Colorado vacation, 1995
Author’s note: This article is a repeat and after reading it again, I am so surprised to see that this happened 22 years ago, it is still very vivid in my mind. Bernie has that effect on you! Thanks Bernie!
Arriving at Denver International Airport is a trip all in itself. It is situated in the middle of a sagebrush field, east of Denver, in the middle of nowhere. We had landed at the big airport with no city around it. “Where’s Denver?” I ask.
Chuck and Lillian, Bernie’s good friends from Erie, picked us up and took me to Boulder where my sister Ginger and Mom lived. Bernie went home with Lillian. Our stay was very eventful at times. Bubblegum and bikinis happened on this trip.
My mother was so glad to see me in her own fashion, frail, old and suffering from the first stages of Alzheimer’s, she was full of big smiles.
I unpacked the next morning and showed mom a hat that Bernie had made for me out of purple flower material. It had a rim that could be bent in various shapes. She made a big purple fabric rose and tucked it on the side of the brim.
Mom fell in love with the hat! I wore it. She wore it. I wore it. She took it off my head and put it on hers. We played the hat game all day.
The next morning the purple hat was resting on my dresser next to my bedroom door. I looked up just in time to see an old wrinkled hand with the crooked finger, grab the hat. Mom poked her head in the door of the bedroom, jammed the hat on her fuzzy gray haired head and skipped ran down the hall laughing “Tee heee! Teeehee!” She pulled out a chair, sat down at the table and started eating her oatmeal with the hat on. If I came near her she would grab the rim of the hat, pull it down over her ears and say with a grin, “It’s mine!”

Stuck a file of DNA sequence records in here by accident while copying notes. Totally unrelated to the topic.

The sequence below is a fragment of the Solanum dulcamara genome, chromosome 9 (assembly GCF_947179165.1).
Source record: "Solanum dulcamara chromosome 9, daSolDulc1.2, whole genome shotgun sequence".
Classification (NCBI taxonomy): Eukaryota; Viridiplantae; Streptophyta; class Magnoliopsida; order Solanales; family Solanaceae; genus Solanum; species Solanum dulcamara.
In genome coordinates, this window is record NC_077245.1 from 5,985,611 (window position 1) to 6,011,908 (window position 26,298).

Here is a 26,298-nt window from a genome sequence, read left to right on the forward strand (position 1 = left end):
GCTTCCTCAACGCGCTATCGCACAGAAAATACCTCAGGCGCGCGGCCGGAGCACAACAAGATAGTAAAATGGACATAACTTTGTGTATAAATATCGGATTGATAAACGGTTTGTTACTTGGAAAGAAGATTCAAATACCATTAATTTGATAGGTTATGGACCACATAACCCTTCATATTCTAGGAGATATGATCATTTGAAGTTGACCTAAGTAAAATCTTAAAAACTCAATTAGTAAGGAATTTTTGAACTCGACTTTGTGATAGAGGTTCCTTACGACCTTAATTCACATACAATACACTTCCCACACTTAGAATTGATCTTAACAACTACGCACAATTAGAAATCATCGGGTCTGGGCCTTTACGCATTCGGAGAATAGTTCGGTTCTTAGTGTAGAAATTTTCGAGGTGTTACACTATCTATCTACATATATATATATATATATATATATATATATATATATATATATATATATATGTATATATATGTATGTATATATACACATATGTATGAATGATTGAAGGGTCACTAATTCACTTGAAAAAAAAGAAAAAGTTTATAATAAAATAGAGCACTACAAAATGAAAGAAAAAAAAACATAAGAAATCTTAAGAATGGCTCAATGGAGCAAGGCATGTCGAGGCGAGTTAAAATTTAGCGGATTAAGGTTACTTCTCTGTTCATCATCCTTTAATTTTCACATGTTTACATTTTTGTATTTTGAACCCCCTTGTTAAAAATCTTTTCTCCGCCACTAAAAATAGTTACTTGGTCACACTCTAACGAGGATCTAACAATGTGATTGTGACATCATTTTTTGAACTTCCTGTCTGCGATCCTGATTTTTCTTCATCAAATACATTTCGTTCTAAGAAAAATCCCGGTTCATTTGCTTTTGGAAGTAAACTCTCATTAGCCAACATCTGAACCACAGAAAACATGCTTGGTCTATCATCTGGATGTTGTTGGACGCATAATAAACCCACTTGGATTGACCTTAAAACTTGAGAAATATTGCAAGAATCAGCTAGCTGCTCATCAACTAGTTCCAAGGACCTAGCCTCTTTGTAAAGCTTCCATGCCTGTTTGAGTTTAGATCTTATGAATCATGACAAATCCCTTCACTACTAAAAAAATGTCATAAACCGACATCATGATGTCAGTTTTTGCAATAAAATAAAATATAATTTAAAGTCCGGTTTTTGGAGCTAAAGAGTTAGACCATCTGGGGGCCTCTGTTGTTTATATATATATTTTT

She wore that hat off and on each day I was there. We had so much fun with that purple hat. When I packed my suitcase to leave, the purple hat was in her bedroom. I told her she could have it. “Thank you, thank you!” she said with a big grin. I have the feeling that was hers from the very first day. When she passed away, it was worn by Kaylie, my niece for a while. When I got the hat back, I wore it for a while, until I gave it to Susan so she could wear “Grandma’s hat.” I treasure the memories of my mom, her laughter and the purple hat. Thanks Bernie!
Our trip was over and it was time to return to Alaska. I was at Ginger’s in Boulder and Bernie was in Erie. We decided to take a shuttle bus to the Denver airport and save on all the time it took for Ginger to take us to and then return home, which was about three to four hours. The shuttle bus came by Ginger’s house and took us to the hotel where we loaded more passengers in 98-degree heat and 99 percent humidity. The bus was sweltering hot! Pulling and prying on the windows, they would not open.
The driver of the bus got on, “Heheheheh” he says in his Aussie accent, “Anyone know where the airport is? And by the way our air-conditioning is ca-poot – sorry!” He settled down in the driver’s seat, started the bus and chugged along 30 to 35 miles an hour, and sometimes slower than a snail, all the way out of Boulder, onto a cow path of a road, through several small towns. The airport was built several miles from Denver for a reason I am sure. Bernie was patient, but noisy about the hot air and no air conditioning and this old Alaskan gal was just plan HOT.